Unpopular Opinion: White Lotus Season One is Better Than Season Two

Unpopular Opinion: White Lotus Season One is Better Than Season Two

White Lotus, HBO’s new blockbuster show written and directed by Michael White, has taken the world by storm with its luxurious settings and provoking yet relatable characters. Most viewers preferred season two to season one because of the faster moving and more vindictive plot. While both seasons expose the materialistic and barbaric desires that plague our society, I believe season one does a better job of capturing the horrible yet undeniably innate aspects of human nature. 

In season one, the characters’ personality traits are more realistic, creating a confusing internal battle for viewers choosing between feeling empathy or disdain. Shane from season one and Cameron from season two both play essentially the same role: entitled East Coast businessman. However, Shane, played by Jake Lacy, seemed much more relatable because of his branded clothing, misogynistic attitude towards Rachel, and blatant disregard for customer service workers. Cameron in season two, played by Theo James, was too likable – at least, before we found out about his cheating. We all know a “Shane”; patronizingly disgusting but gets by with his family’s money. No one knows a “Cameron”; a wall street entrepreneur who has both a devoted wife and secretly polluted yet publicly successful career.

The separation among hotel guests was much more believable in season one than the intimate relationships in season two. In season one, Rachel’s first attempt at making conversation with Olivia and Paula, her younger counterparts, ended with them suggesting Rachel’s husband could pay off her loans because “he’s super rich.” Though this is a wildly inappropriate thing to say to a stranger, it’s not above travelers to elicit awkward encounters. In contrast, guests in season two combine vacations and rarely spend time alone as a family. The humorously unsolicited commentary in season one is more relatable.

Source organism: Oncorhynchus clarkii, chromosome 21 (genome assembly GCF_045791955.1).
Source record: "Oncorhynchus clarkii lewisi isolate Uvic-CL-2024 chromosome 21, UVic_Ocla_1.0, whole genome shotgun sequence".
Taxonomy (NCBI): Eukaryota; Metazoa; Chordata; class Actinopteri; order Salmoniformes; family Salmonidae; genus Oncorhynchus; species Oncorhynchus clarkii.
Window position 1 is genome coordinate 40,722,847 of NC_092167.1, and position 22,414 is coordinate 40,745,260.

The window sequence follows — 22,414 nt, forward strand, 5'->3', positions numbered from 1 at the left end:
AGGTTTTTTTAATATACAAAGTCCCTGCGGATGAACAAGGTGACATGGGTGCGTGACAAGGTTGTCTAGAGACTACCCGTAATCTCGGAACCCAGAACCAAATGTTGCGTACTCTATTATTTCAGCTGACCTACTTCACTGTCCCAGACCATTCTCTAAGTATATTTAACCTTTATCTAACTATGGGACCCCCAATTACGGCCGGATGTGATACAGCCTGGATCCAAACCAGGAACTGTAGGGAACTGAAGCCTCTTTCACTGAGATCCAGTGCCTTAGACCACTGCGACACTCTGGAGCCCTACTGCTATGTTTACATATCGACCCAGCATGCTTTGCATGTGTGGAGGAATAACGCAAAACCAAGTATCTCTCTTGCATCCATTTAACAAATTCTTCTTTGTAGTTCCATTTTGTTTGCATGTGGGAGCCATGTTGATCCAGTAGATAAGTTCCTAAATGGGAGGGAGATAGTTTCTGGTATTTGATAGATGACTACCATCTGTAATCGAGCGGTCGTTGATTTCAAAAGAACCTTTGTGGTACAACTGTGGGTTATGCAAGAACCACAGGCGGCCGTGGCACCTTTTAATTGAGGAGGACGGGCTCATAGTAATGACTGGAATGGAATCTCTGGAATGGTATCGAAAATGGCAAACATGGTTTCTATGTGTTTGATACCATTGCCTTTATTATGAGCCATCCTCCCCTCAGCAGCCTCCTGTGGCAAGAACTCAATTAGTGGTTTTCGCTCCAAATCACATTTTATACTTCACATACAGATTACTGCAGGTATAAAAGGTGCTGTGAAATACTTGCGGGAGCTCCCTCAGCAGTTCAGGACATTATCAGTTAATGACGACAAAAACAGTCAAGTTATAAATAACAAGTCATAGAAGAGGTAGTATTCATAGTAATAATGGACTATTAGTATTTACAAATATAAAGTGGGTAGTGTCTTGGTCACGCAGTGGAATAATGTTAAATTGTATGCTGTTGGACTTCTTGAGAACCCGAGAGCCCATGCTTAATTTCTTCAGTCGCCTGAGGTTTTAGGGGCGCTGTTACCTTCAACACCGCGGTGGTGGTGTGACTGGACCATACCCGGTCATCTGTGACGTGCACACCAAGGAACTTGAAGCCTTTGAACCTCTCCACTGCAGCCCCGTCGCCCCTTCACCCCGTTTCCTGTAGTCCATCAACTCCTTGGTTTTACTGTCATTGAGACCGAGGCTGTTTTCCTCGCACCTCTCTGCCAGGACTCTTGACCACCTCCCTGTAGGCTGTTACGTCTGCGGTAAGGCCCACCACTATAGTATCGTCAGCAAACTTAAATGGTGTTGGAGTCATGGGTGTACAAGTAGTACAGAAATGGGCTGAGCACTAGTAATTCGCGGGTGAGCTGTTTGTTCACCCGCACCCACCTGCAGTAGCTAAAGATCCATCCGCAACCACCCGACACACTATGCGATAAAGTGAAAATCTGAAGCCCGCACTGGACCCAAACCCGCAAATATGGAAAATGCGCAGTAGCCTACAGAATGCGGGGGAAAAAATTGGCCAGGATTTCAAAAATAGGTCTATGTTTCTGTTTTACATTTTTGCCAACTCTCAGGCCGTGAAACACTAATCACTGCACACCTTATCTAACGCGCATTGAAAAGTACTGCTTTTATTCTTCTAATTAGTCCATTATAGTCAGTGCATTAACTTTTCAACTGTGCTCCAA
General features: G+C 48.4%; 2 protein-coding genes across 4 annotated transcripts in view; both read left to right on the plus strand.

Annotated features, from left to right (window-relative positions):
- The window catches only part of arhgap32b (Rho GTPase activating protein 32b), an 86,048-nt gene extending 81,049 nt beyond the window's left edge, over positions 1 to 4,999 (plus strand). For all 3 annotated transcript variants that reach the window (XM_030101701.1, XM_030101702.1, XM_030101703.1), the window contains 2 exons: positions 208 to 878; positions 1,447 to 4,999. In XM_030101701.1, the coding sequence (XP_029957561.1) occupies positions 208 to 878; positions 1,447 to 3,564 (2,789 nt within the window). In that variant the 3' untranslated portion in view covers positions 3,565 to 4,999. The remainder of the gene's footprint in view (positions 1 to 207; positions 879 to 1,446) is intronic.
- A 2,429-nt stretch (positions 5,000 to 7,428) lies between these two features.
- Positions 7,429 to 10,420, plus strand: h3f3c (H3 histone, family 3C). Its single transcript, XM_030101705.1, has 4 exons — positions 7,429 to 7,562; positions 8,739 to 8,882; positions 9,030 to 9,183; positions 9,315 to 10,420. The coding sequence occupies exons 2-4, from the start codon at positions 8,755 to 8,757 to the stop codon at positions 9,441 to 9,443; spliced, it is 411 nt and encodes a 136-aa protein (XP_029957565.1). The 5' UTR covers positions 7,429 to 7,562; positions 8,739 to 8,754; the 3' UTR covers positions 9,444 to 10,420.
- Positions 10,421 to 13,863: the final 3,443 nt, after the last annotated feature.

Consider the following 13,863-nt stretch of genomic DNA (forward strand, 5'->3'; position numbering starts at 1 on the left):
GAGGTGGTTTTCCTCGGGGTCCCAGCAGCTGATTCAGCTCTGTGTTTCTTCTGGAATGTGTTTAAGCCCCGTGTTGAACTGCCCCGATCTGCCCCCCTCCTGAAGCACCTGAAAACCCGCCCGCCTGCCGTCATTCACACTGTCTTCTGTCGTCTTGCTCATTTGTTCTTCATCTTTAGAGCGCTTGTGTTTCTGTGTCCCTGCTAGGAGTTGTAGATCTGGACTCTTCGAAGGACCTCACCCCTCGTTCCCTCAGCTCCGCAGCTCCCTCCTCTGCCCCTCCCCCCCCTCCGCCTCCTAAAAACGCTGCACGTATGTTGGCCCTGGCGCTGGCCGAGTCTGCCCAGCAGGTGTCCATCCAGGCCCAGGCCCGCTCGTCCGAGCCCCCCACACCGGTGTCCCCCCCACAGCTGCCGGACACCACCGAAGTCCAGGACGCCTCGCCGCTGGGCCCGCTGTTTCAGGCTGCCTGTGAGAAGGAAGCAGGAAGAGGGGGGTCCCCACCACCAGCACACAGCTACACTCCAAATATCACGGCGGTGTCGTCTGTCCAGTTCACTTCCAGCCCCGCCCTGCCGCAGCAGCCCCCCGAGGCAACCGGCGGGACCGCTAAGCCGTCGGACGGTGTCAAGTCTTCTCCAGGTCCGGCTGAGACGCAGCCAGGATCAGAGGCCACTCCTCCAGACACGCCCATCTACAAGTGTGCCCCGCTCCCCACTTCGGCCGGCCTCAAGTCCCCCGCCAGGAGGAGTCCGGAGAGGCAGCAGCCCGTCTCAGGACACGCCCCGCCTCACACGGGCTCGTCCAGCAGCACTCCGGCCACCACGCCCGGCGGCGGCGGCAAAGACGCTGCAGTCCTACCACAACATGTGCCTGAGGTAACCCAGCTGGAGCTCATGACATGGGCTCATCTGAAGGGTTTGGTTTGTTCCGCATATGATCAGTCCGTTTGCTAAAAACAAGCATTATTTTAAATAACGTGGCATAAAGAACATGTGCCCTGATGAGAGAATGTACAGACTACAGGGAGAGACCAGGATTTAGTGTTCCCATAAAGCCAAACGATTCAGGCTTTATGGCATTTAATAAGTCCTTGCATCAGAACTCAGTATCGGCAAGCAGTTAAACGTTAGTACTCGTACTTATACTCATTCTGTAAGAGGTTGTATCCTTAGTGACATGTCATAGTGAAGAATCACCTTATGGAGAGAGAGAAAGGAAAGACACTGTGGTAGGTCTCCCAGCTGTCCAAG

The plot in season one was less vindictive and fantastical, making it easier to connect to, and thus, more interesting to follow. The accidental fate at the end of season one had a humorous aspect because of its inclusion of fecal matter and situational contradiction to Shane’s very cowardly demeanor. Tanya’s fate in season two was technically an accident, but one that followed a slew of vindictive, mafia-esque plot turns. Though it was a little bit of a reach, the death in season one could happen to anyone, making it terrifyingly relatable. 

Season one was filmed during October-December of 2020’s Covid-19 lockdown, meaning they “could not leave the hotel,” White noted in a 2021 Vanity Fair interview. It speaks volumes that the first season was more intriguing than the second season, despite being limited to only one location.

Even when they had more freedom to travel beyond the hotel in the second season, I still found myself more enthralled with the first season. White’s dark score, usage of motifs, and gothic frames in season one kept me paying attention to the characters every word, action, and flinch, making me notice the characters’ flaws more than I would if I was promised an emotional rollercoaster from the beginning.

Some would argue the intimate themes of season two such as infidelity, intimate addictions, and escorts were just as important to unpack. Though I agree it was important to touch on these taboo topics, I don’t think they were as eloquently represented as the economic issues discussed in season one. The theme of using money to manipulate people who are in a vulnerable place was clearly presented in Shane and Rachel’s marriage and Tanya and Belinda’s supposed business deal in season one. Both stories were brought up in every episode and scripted so that we felt the pain of all characters involved. In season two, Dominic Di Grasso’s intimacy addiction was briefly touched on and never developed; to most viewers they saw it as a character flaw rather than a destructive urge like any other substance addiction. 

The main takeaway from the show, White noted in a 2022 interview with NPR, is supposed to be that “if you’re in paradise and you feel like something’s missing or you’re melancholy or you’re tortured, you know it’s not the ambient nature of what’s going on – it’s something in you.” Both seasons offer insightful criticism on society, but watchers should prioritize the first season for context and enjoyment.

White is currently working on the third season of the series which will hopefully be even more unassuming and groundbreaking than the first two.